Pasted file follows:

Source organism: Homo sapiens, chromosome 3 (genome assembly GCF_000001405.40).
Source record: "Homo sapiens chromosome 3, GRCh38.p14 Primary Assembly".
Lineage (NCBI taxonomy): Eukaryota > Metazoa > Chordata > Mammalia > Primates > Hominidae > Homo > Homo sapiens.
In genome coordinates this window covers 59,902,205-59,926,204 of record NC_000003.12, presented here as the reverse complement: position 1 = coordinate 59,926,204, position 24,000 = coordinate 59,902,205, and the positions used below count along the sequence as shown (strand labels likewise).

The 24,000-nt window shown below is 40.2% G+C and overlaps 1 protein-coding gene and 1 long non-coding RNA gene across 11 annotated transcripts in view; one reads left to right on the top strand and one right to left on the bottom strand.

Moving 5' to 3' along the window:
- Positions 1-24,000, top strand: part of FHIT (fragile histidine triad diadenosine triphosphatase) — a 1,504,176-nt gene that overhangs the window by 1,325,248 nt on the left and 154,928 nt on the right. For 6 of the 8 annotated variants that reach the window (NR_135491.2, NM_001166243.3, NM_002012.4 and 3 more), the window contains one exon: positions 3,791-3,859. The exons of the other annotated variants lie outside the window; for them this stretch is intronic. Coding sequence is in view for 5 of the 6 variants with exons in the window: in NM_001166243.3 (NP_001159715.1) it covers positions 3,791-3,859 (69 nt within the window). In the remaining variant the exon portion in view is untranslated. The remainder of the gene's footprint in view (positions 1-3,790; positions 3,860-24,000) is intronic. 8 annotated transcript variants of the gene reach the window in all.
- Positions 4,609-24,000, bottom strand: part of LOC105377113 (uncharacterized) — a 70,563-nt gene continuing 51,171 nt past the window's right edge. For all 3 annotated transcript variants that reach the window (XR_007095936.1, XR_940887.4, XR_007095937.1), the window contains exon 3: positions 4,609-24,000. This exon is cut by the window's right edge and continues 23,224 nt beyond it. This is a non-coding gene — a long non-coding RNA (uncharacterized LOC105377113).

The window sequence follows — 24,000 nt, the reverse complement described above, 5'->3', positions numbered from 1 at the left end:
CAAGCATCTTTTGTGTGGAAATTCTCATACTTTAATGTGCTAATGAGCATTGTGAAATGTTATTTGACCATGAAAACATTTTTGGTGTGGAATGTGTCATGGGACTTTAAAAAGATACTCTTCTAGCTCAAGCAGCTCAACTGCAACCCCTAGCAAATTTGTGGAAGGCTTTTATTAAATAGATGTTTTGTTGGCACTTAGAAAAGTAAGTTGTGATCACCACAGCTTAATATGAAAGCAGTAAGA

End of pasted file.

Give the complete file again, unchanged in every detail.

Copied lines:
Source organism: Homo sapiens, chromosome 3 (genome assembly GCF_000001405.40).
Source record: "Homo sapiens chromosome 3, GRCh38.p14 Primary Assembly".
Lineage (NCBI taxonomy): Eukaryota > Metazoa > Chordata > Mammalia > Primates > Hominidae > Homo > Homo sapiens.
In genome coordinates this window covers 59,902,205-59,926,204 of record NC_000003.12, presented here as the reverse complement: position 1 = coordinate 59,926,204, position 24,000 = coordinate 59,902,205, and the positions used below count along the sequence as shown (strand labels likewise).

The 24,000-nt window shown below is 40.2% G+C and overlaps 1 protein-coding gene and 1 long non-coding RNA gene across 11 annotated transcripts in view; one reads left to right on the top strand and one right to left on the bottom strand.

Moving 5' to 3' along the window:
- Positions 1-24,000, top strand: part of FHIT (fragile histidine triad diadenosine triphosphatase) — a 1,504,176-nt gene that overhangs the window by 1,325,248 nt on the left and 154,928 nt on the right. For 6 of the 8 annotated variants that reach the window (NR_135491.2, NM_001166243.3, NM_002012.4 and 3 more), the window contains one exon: positions 3,791-3,859. The exons of the other annotated variants lie outside the window; for them this stretch is intronic. Coding sequence is in view for 5 of the 6 variants with exons in the window: in NM_001166243.3 (NP_001159715.1) it covers positions 3,791-3,859 (69 nt within the window). In the remaining variant the exon portion in view is untranslated. The remainder of the gene's footprint in view (positions 1-3,790; positions 3,860-24,000) is intronic. 8 annotated transcript variants of the gene reach the window in all.
- Positions 4,609-24,000, bottom strand: part of LOC105377113 (uncharacterized) — a 70,563-nt gene continuing 51,171 nt past the window's right edge. For all 3 annotated transcript variants that reach the window (XR_007095936.1, XR_940887.4, XR_007095937.1), the window contains exon 3: positions 4,609-24,000. This exon is cut by the window's right edge and continues 23,224 nt beyond it. This is a non-coding gene — a long non-coding RNA (uncharacterized LOC105377113).

The window sequence follows — 24,000 nt, the reverse complement described above, 5'->3', positions numbered from 1 at the left end:
CAAGCATCTTTTGTGTGGAAATTCTCATACTTTAATGTGCTAATGAGCATTGTGAAATGTTATTTGACCATGAAAACATTTTTGGTGTGGAATGTGTCATGGGACTTTAAAAAGATACTCTTCTAGCTCAAGCAGCTCAACTGCAACCCCTAGCAAATTTGTGGAAGGCTTTTATTAAATAGATGTTTTGTTGGCACTTAGAAAAGTAAGTTGTGATCACCACAGCTTAATATGAAAGCAGTAAGA